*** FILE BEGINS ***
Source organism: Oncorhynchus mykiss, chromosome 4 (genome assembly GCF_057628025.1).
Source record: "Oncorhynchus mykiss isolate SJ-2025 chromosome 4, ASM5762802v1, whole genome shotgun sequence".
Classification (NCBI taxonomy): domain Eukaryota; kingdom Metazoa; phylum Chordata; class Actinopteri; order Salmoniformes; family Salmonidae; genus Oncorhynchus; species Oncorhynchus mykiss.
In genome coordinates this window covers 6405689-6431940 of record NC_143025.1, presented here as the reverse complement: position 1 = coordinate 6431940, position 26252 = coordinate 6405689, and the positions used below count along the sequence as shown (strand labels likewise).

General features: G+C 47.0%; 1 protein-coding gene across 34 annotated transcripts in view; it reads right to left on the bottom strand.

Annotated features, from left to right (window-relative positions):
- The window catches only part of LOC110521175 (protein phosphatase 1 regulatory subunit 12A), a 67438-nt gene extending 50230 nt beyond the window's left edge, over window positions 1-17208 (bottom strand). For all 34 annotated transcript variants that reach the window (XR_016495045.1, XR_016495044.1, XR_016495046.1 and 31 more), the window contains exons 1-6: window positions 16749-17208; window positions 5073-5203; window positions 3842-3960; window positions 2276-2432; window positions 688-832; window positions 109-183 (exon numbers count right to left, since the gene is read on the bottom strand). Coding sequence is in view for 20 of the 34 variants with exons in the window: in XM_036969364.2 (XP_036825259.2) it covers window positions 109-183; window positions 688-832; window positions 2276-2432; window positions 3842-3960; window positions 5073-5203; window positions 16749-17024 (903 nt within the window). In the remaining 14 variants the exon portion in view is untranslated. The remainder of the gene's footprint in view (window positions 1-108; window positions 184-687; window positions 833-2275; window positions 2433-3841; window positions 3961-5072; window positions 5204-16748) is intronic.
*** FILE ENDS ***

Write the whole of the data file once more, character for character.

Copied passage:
Source organism: Oncorhynchus mykiss, chromosome 4 (genome assembly GCF_057628025.1).
Source record: "Oncorhynchus mykiss isolate SJ-2025 chromosome 4, ASM5762802v1, whole genome shotgun sequence".
Classification (NCBI taxonomy): domain Eukaryota; kingdom Metazoa; phylum Chordata; class Actinopteri; order Salmoniformes; family Salmonidae; genus Oncorhynchus; species Oncorhynchus mykiss.
In genome coordinates this window covers 6405689-6431940 of record NC_143025.1, presented here as the reverse complement: position 1 = coordinate 6431940, position 26252 = coordinate 6405689, and the positions used below count along the sequence as shown (strand labels likewise).

General features: G+C 47.0%; 1 protein-coding gene across 34 annotated transcripts in view; it reads right to left on the bottom strand.

Annotated features, from left to right (window-relative positions):
- The window catches only part of LOC110521175 (protein phosphatase 1 regulatory subunit 12A), a 67438-nt gene extending 50230 nt beyond the window's left edge, over window positions 1-17208 (bottom strand). For all 34 annotated transcript variants that reach the window (XR_016495045.1, XR_016495044.1, XR_016495046.1 and 31 more), the window contains exons 1-6: window positions 16749-17208; window positions 5073-5203; window positions 3842-3960; window positions 2276-2432; window positions 688-832; window positions 109-183 (exon numbers count right to left, since the gene is read on the bottom strand). Coding sequence is in view for 20 of the 34 variants with exons in the window: in XM_036969364.2 (XP_036825259.2) it covers window positions 109-183; window positions 688-832; window positions 2276-2432; window positions 3842-3960; window positions 5073-5203; window positions 16749-17024 (903 nt within the window). In the remaining 14 variants the exon portion in view is untranslated. The remainder of the gene's footprint in view (window positions 1-108; window positions 184-687; window positions 833-2275; window positions 2433-3841; window positions 3961-5072; window positions 5204-16748) is intronic.